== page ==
Options for protecting the data were limited back then. I could have made a parcel and shipped everything home, but packages can get lost and films were not always that robust), never mind the matter of cost for someone travelling on a very skinny budget. Even photocopiers were rare and expensive back in the day, so making a copy to put in another bag (or strap to my body under my clothes) wasn’t all that practical.

This piece of sculpture outside Elevation Place in Canmore is Touchstone by Peter Powning

Yes, I know that it’s entirely possible I could drop my iPad off a bridge (my recent iPhone/sailing disaster was a very good reminder of that) before the day’s images could be launched up into the cloud, but I’d be missing only a day’s worth of stuff and not several months worth of notes, laboriously hand-scrawled in a series of tattered notebooks.

Today’s post (created 100% on the WordPress app on my iPad) is another step in this ultra lite mobile direction. So far, I’m loving this latest aspect of my new normal. What about you? Have you ever had a painful loss of data (analog or digital) while travelling? How portable have you managed to make yourself these days? If you are a digital nomad (or even if you aren’t but your head is overflowing with good ideas), what’s the most valuable piece of advice you can give me before I set off on my next journey?

Blue Ribbon Bread Baker Goes Gluten Free – for now, at least

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Sandy Grayson snapped this photo of my prize-winning bread at the local fall fair a few years ago. Go gluten-free? Me? No bloody way.

OK, there’s a blog post title I never thought I’d write! There’s nothing like convincing yourself you have cancer of the lower realm to spur a person to action. Granted, I have an active imagination and have no problem at all conjuring all kinds of worst-case scenario stories for myself, but still – I had my reasons for being worried. Why my symptoms decided to become more pronounced about three years ago after a lifetime of scarfing back bread, bagels, cookies, pancakes, muffins and more is a mystery, but that’s exactly what happened.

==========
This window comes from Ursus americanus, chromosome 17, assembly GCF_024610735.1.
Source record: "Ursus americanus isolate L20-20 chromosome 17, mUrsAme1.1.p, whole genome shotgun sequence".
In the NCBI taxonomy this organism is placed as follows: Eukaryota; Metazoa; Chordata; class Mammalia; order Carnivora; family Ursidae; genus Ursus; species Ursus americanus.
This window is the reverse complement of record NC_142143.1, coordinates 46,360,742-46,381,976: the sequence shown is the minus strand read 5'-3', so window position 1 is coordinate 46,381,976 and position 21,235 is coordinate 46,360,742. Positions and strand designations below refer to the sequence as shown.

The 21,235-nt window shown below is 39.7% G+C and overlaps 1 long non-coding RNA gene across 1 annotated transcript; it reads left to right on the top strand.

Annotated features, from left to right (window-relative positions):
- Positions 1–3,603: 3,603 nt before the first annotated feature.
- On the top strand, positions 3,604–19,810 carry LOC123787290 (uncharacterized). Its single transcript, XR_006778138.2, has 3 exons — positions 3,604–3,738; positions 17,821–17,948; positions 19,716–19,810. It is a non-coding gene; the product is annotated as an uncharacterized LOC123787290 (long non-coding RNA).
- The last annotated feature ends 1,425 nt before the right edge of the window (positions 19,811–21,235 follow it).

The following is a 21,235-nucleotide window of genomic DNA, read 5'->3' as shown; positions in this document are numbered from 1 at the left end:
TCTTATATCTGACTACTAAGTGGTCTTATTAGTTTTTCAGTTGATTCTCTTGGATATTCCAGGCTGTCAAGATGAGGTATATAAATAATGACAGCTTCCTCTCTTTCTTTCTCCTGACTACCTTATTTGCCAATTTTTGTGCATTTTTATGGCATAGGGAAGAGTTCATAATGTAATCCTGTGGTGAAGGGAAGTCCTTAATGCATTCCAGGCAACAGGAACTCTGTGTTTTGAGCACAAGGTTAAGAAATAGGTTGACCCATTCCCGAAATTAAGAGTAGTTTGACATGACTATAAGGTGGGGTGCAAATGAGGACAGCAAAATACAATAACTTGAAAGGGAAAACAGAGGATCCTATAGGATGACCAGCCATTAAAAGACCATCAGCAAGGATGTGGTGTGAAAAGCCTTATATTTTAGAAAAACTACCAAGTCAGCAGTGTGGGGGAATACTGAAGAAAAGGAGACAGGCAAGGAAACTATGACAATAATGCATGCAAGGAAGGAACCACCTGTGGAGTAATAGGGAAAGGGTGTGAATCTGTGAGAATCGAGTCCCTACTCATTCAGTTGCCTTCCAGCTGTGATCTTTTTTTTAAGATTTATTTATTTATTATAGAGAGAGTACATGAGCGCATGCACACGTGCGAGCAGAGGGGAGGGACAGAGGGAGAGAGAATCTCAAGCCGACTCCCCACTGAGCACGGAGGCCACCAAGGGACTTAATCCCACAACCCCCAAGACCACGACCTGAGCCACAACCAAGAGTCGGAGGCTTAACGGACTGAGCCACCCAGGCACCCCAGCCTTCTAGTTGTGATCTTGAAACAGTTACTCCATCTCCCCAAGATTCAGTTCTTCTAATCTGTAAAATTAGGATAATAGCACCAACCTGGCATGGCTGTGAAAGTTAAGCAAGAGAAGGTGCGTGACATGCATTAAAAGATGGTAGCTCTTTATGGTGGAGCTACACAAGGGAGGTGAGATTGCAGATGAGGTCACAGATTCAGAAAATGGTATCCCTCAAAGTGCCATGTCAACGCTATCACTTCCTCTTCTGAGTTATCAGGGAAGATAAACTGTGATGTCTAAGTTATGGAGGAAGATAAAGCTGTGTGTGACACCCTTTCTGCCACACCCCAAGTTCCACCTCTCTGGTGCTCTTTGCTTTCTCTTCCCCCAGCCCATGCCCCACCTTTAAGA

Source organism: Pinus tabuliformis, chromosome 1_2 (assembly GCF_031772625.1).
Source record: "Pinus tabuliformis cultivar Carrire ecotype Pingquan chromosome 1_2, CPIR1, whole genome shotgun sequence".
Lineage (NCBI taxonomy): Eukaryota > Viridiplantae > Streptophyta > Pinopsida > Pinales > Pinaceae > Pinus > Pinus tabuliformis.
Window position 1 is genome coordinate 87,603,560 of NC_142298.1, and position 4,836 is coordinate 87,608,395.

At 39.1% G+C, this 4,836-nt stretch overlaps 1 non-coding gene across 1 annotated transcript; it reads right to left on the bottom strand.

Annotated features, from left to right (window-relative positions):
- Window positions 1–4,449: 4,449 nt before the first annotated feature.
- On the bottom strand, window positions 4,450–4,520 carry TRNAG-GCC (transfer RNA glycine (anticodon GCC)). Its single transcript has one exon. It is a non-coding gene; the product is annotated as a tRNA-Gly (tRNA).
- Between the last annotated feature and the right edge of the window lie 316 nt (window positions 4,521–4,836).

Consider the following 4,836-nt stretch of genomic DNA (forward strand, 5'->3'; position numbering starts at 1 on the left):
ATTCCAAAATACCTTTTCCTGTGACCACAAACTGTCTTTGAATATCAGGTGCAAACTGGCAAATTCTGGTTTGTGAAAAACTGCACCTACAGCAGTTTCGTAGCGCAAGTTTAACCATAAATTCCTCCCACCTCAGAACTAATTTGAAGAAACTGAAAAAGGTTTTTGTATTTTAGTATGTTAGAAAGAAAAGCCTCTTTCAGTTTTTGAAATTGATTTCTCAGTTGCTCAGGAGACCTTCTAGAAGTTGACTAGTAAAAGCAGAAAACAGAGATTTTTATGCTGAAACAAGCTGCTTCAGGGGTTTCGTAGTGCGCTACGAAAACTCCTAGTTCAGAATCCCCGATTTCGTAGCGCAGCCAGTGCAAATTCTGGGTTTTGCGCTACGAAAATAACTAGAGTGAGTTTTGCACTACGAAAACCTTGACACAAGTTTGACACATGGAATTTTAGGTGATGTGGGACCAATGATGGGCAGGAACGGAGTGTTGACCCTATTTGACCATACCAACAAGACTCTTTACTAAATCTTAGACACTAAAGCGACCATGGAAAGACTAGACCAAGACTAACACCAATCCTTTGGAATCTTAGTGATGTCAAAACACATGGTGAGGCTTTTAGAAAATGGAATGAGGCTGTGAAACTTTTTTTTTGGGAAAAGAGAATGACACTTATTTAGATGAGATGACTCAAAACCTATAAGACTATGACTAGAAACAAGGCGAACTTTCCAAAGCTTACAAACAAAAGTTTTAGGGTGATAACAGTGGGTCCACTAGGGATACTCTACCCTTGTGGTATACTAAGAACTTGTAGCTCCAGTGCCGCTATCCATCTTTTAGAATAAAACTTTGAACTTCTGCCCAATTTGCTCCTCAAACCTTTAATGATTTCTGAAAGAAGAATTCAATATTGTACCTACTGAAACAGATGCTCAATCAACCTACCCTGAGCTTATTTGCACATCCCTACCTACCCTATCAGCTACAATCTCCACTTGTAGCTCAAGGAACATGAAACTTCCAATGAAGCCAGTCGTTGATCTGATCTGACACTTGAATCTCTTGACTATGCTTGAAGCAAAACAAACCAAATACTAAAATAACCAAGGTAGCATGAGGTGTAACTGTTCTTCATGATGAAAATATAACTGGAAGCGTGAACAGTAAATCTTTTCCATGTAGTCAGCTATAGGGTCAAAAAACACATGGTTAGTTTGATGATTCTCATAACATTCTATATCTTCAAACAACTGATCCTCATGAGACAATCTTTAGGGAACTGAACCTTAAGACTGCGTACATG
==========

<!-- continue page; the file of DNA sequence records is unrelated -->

Of course, two-and-a-half years ago was also about the time when I met my future fiancé (that was a long-distance relationship for ages), started doing a lot of travelling (including three months in Paris where I have to say, the ever-present baguette would have made making dietary changes excruciating), and didn’t have a good family doctor. The past few years have been nothing if not disruptive and, because symptoms initially would come and go, I put off doing anything about them.

Finally, I arrived properly here in my new hometown, found a great family doctor, and during my first intake meeting with her requested some screening tests. My doctor agreed and then suggested I look at my diet – how many carbs do I eat each day? What about gluten? I held back a snort – after all, I bake bread every other day and my go-to treat foods are all laden with sugar, chocolate, and flour. Yum!

All tests came back just fine – and, predictably, my doctor asked again about my diet and referred me to Dr. Perlmutter’s book, Grain Brain. “Have a read” she said.

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There’s nothing like a doctor who makes you look hard at your habits, do a bit of reading, and come to your own conclusions.

Reluctantly, I decided to see if I could find some good baking recipes that eliminate not only wheat but replacement carbs like rice and potato flour as well (as per Dr. Perlmutter’s – and my doctor’s – recommendations). To say I was skeptical would be an understatement. But I was motivated – not only by my grumbling tummy but also by the thought that I am willing to do pretty much anything to help prevent brain deterioration later in life. I watched my mother succumb to Pick’s Disease (a frontotemporal lobe dementia) at an early age and if there’s any way I can spare my nearest and dearest the misery of watching me head off down that same path… Getting rid of bread products suddenly seemed like not so bad a way to take one for the team.

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On the negative side, replacement bread recipes like the ones I found in the Wheat Belly Cookbook really can’t be considered true breads. They are some other kind of food, much denser and totally lacking in that light, airy texture I am so in love with in my home-baked breads of yesteryear. To his credit, Dr. Perlmutter doesn’t get your hopes up with claims of bread replacement recipes and, as a result, I found his suggestions less disappointing.

grain brain cookbook coverOn the plus side, though, wow. Within 24-hours I had complete relief from my symptoms. Ten days in, I am frankly shocked at the fact I am still alive without having consumed a crumb of bread (or other wheat-containing product). The baking experiments I’ve done have resulted in scones that resemble hockey pucks, bread that’s more like a dense I’m-not-sure-what, and pizza crusts that were more like… I have no idea. Which makes sense. I am baking with ground up nuts and not flour, so it’s more like I have moved to a different country with totally different staple foods.